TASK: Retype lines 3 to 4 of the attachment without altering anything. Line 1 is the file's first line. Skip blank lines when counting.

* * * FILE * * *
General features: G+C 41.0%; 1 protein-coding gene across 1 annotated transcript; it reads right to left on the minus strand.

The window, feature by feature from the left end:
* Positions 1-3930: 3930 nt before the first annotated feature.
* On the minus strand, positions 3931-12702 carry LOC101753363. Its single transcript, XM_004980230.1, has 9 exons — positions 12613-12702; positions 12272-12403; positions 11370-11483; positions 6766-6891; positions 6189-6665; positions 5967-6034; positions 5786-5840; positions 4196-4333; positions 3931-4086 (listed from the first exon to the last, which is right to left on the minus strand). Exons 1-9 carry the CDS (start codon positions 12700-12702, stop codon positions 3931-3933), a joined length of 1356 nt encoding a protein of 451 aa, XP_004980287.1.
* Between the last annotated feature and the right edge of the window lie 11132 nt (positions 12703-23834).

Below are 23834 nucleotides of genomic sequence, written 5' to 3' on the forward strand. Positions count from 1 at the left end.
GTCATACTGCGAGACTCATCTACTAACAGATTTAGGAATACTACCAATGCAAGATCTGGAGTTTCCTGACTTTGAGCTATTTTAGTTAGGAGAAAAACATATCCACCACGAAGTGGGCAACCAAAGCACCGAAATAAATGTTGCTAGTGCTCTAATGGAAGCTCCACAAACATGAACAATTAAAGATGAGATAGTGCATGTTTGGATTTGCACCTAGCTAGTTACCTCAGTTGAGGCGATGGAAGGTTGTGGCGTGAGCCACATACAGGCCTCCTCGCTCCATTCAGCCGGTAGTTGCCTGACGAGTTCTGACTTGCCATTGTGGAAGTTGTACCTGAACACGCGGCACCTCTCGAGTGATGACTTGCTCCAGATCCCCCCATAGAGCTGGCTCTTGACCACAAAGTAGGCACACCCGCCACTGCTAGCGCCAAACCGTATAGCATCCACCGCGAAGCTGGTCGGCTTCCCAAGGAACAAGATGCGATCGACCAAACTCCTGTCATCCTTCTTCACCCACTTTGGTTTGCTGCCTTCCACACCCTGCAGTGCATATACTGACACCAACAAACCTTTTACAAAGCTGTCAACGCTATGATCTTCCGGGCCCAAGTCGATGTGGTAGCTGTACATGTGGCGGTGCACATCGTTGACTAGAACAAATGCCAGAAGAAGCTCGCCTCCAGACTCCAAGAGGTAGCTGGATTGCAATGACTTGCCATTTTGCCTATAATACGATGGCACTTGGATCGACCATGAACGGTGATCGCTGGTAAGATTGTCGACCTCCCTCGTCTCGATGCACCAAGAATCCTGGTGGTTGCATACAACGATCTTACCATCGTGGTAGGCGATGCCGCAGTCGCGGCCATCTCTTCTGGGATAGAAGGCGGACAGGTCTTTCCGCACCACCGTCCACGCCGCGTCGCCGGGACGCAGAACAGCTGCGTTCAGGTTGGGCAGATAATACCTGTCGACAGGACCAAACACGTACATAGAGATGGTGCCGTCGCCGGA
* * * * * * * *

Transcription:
* Positions 1-3930: 3930 nt before the first annotated feature.
* On the minus strand, positions 3931-12702 carry LOC101753363. Its single transcript, XM_004980230.1, has 9 exons — positions 12613-12702; positions 12272-12403; positions 11370-11483; positions 6766-6891; positions 6189-6665; positions 5967-6034; positions 5786-5840; positions 4196-4333; positions 3931-4086 (listed from the first exon to the last, which is right to left on the minus strand). Exons 1-9 carry the CDS (start codon positions 12700-12702, stop codon positions 3931-3933), a joined length of 1356 nt encoding a protein of 451 aa, XP_004980287.1.